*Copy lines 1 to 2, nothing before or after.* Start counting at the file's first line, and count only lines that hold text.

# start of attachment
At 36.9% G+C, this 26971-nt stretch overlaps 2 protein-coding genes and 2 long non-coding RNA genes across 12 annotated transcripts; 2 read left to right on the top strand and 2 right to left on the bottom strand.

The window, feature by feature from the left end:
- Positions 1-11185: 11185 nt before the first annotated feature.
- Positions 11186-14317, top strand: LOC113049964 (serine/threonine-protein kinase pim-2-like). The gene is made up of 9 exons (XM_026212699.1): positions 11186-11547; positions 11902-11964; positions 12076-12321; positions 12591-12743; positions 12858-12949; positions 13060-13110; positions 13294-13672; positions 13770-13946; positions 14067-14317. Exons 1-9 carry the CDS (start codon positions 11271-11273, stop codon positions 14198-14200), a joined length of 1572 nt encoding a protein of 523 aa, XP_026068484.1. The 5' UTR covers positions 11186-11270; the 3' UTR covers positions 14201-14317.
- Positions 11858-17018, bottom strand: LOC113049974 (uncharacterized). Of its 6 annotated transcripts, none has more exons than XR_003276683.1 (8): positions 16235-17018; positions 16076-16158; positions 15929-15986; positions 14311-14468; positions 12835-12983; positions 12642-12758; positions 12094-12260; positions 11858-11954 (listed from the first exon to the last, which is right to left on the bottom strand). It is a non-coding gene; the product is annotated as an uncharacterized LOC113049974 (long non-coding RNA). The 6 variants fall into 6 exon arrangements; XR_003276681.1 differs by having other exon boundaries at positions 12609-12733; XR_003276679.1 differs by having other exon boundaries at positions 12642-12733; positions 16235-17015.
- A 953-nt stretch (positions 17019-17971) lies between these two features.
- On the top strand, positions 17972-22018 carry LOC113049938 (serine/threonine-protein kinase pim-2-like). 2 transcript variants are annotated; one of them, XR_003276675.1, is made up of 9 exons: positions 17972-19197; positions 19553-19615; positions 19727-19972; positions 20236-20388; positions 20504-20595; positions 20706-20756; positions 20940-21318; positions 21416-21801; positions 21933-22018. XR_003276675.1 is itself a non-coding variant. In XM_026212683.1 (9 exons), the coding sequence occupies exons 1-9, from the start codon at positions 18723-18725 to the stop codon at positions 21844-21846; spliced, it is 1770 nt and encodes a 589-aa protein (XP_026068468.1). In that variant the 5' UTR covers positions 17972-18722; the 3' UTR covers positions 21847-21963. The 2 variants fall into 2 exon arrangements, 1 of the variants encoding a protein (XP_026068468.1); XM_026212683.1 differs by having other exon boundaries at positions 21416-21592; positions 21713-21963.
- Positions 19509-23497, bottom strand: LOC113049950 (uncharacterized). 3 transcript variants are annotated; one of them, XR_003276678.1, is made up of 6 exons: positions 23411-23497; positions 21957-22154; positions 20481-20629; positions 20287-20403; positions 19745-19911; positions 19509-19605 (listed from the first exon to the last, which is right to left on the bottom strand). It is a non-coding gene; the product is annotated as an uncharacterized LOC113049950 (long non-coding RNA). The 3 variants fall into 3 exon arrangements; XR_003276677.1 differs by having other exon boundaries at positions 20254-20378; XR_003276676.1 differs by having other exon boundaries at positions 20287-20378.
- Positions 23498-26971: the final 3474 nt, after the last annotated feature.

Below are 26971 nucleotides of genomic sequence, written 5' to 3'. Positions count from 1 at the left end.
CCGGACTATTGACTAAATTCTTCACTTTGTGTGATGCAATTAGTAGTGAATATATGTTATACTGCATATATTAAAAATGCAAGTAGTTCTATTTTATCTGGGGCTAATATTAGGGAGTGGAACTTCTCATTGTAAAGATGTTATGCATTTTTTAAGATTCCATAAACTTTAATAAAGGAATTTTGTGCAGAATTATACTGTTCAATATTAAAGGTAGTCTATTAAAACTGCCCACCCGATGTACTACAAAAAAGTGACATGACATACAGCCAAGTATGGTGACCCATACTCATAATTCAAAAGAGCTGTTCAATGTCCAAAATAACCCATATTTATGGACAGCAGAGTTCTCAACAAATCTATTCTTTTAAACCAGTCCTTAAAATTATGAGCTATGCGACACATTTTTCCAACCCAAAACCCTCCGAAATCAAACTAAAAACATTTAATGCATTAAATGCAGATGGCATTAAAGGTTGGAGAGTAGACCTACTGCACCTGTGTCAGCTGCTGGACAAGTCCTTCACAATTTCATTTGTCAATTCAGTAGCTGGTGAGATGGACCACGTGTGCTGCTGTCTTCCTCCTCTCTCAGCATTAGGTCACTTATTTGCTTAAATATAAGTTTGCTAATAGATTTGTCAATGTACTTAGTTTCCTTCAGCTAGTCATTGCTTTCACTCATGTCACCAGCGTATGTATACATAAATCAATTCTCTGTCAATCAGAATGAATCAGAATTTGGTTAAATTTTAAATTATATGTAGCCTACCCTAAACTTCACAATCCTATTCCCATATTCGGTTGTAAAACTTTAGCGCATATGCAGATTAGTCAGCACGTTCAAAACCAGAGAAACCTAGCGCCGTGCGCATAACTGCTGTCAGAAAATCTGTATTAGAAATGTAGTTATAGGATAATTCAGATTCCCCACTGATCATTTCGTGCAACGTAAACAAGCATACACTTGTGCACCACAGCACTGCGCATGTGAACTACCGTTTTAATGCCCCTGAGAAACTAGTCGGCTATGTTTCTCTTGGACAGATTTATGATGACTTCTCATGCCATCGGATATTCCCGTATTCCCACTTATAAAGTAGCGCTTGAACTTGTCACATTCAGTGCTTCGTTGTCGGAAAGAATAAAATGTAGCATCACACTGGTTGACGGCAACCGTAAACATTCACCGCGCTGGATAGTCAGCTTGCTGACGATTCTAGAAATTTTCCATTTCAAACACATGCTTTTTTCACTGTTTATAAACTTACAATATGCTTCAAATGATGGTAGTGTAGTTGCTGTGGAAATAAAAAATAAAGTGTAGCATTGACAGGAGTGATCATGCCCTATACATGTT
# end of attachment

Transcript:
At 36.9% G+C, this 26971-nt stretch overlaps 2 protein-coding genes and 2 long non-coding RNA genes across 12 annotated transcripts; 2 read left to right on the top strand and 2 right to left on the bottom strand.

The window, feature by feature from the left end: